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7 Responses to ELEVEN SECONDS

  1. Sean says:

    Thanks for this gripping analysis, Dave. This is my first winter of driving in snowy/ icy conditions, and though I consider myself quite a safe driver, this post is a wonderful reminder that I have to be cognizant and responsive to how others are driving– Lord knows there are plenty of people on the road driving big vehicles who think they are safer and more in control than they actually are.

  2. Rayne says:

    Wow, Dave. Hope some people slow down a LOT in winter conditions after they read this.I had a near-miss a couple years ago; I swear I must have had an angel watching because I should have been killed. I was stopped at a light on a bright, sunny day after a big storm; the fallen snow was dry and blowing in gusts from time to time, perfect conditions for occasional white-outs and snow-blindness. Out of nowhere a big SUV passes me fast on the right, plowing through and throwing up a lot of snow.Only I’m IN THE RIGHT LANE. He’s OFF THE ROAD.He comes to a stop on what is a snow-covered field; he is now stuck. I am puzzled by this, but it slowly dawns on me this guy was going too fast (like 50 or 60 mph), coming up behind me, realized too late that I was stopped (the drifting snow may have cut down visibility) and he had to off-road to avoid hitting me from the rear.The air bag wouldn’t have been enough protection as fast as he was going.Slow down, people. And 4-wheel drive is NO assurance that you can stop in a hurry. When all 4 wheels have no traction, you can’t stop.So glad you are here to tell us this one, Dave.

  3. Philip says:

    Nicely written piece Dave. A good reminder to people this time of year. Note there were no SUV’s involved in this accident 30 years ago. I might add that everyone should have some sort of accesible emergency beacon that can be deployed after an accident or in case you need to pull off the road during periods of reduced visibility.Flares are the cheapest option I know of but they do require some knowlege to handle and store properly. Battery powered strobe lights are available but require you to check the battery state on at least a semi-annual basis. Cold is death for conventional batteries if you live in a cold weather area.Some of these strobe lights can be seen in the thickest fog even in daylight. Flares need to be placed at intervals upstream in the traffic flow. Flares are often used even in wet snowy daylight conditions. If you have nevr used a flare you may want to get some training or experiment with one just to be sure you know how to light them and how to hold them safely. (The movie flare is a different animal).I am glad that you are still with us Dave.On the whole no one should drive in blizzard conditions if you must drive or are caught unawares then drive with care. A responsible individual needs to be prepared in snow country that something will go wrong.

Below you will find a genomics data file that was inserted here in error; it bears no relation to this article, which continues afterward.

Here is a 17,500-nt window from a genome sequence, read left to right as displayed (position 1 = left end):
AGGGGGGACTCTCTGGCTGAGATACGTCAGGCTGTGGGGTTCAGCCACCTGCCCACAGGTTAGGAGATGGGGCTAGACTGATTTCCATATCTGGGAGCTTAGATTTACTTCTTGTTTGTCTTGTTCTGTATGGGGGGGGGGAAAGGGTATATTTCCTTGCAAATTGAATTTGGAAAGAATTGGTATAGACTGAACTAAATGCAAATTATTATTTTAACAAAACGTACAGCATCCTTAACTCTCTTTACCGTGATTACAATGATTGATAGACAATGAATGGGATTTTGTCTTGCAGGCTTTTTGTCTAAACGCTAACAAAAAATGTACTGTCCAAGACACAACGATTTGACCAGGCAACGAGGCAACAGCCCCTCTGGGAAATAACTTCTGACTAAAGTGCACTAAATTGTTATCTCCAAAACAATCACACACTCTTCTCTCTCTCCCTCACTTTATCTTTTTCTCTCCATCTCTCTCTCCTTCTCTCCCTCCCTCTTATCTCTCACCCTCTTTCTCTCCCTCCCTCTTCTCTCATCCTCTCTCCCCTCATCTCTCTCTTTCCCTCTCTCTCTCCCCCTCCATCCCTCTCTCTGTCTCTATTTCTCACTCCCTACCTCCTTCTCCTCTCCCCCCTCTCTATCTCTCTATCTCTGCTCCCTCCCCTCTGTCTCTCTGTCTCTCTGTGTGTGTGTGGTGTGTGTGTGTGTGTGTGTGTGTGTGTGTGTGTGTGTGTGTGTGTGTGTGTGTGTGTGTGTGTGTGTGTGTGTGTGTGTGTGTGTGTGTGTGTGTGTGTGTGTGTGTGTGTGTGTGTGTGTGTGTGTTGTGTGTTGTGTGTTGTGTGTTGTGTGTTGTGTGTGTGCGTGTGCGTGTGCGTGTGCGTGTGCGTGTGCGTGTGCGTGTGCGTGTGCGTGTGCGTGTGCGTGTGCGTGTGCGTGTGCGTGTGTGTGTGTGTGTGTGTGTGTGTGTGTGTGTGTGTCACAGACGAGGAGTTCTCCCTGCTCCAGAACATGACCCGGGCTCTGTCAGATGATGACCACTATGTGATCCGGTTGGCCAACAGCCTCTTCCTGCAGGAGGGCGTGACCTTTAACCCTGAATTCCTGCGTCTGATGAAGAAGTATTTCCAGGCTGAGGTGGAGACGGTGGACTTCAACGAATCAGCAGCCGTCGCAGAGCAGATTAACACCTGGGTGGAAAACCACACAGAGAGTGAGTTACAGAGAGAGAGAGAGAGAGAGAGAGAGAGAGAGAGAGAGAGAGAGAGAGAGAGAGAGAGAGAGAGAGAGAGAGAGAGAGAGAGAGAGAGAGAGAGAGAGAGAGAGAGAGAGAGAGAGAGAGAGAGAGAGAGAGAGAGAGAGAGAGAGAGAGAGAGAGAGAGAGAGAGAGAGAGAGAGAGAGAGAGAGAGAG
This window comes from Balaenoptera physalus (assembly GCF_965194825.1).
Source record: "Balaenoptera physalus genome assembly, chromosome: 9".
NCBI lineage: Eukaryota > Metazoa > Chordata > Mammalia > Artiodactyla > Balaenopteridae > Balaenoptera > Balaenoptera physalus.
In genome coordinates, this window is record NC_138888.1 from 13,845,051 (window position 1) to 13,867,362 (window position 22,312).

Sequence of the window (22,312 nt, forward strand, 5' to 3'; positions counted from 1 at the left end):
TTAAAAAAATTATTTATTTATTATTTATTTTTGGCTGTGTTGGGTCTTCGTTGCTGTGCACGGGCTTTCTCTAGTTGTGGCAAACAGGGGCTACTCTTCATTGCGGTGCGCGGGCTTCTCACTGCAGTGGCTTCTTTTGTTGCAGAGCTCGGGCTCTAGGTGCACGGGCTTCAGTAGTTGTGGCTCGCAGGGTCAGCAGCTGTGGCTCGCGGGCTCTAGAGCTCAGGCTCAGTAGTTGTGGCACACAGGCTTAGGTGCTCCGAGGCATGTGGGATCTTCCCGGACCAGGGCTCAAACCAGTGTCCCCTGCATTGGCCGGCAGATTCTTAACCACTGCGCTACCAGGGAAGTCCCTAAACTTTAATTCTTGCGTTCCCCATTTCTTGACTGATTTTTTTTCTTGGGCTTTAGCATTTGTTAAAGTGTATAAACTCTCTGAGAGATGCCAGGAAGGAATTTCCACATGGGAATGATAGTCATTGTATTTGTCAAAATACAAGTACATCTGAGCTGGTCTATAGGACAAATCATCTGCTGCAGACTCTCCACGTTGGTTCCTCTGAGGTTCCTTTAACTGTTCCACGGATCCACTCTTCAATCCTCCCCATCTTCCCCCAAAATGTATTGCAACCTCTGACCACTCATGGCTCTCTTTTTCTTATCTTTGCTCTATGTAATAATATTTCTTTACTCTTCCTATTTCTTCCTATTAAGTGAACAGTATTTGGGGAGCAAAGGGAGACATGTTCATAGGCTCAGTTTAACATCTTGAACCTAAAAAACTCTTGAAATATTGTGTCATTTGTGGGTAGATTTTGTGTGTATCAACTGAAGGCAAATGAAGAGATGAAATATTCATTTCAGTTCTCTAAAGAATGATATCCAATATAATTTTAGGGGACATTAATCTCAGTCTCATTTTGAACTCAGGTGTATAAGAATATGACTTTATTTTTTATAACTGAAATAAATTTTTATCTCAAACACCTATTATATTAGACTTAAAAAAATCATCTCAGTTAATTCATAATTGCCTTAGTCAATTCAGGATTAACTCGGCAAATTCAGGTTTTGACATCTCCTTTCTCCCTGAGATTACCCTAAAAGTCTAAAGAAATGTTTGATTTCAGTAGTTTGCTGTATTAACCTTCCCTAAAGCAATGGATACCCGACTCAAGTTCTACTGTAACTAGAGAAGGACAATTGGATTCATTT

4. Steve says:

    Good reminder Dave. As I’ve told my son five hundred times(sometimes it’s fun to bug him): CFC…compensate for conditions

  5. Stu Savory says:

    Had a similar one about 20 years ago. I managed to stop 10 feet before the end of the pile up. Got out of the car, fell over on mirrorlike ice, then looked up and saw the artic coming down the hill!I scrabbled somehow into the ditch myself. The artic cleared the whole pileup off the road just like he was playing pool. Close one that, never forget it.

  6. Rayne says:

    Oh my, Stu, that’s almost as harrowing as Dave’s description!I’d forgotten to add that I don’t know what I would have done had I actually seen the SUV in my rear window. Would you have done something different, Stu, had you seen the artic sooner? Can’t remember where I learned this — it could be wrong, too. But a good driver is supposed to check the rear view mirror every 4 to 30 seconds. It’s helped me over the years, but there will be some events that simply can’t be helped once entered. I think Dave’s might have been one of those “twilight zone”-like episodes where it wouldn’t have mattered, he’s required to relive it. Just as I’ll always wonder about the circumstances of that SUV…

  7. Stu Savory says:

    Hi Rayne,1) Had I seen the pile-up AND the truck behind me, I like to think I would have deliberately headed across the road into the level field on the other side. I am also a motorcyclist (3 accidents in 45 years), and one of the things to practice is ‘an escape route’ in case you’re not going to make the corner; that’s taught at advanced safety-schools here in Germany.2) My mirrorchecking habits are different depending on what I’m driving. In the car I check before pulling out, changing direction or even braking really hard. On the bike I scarcely use it, no-one is going to be overtaking me :-) BTW: for some fast biking stuff, go read my : http://home.egge.net/~savory/nurburgring.htmStu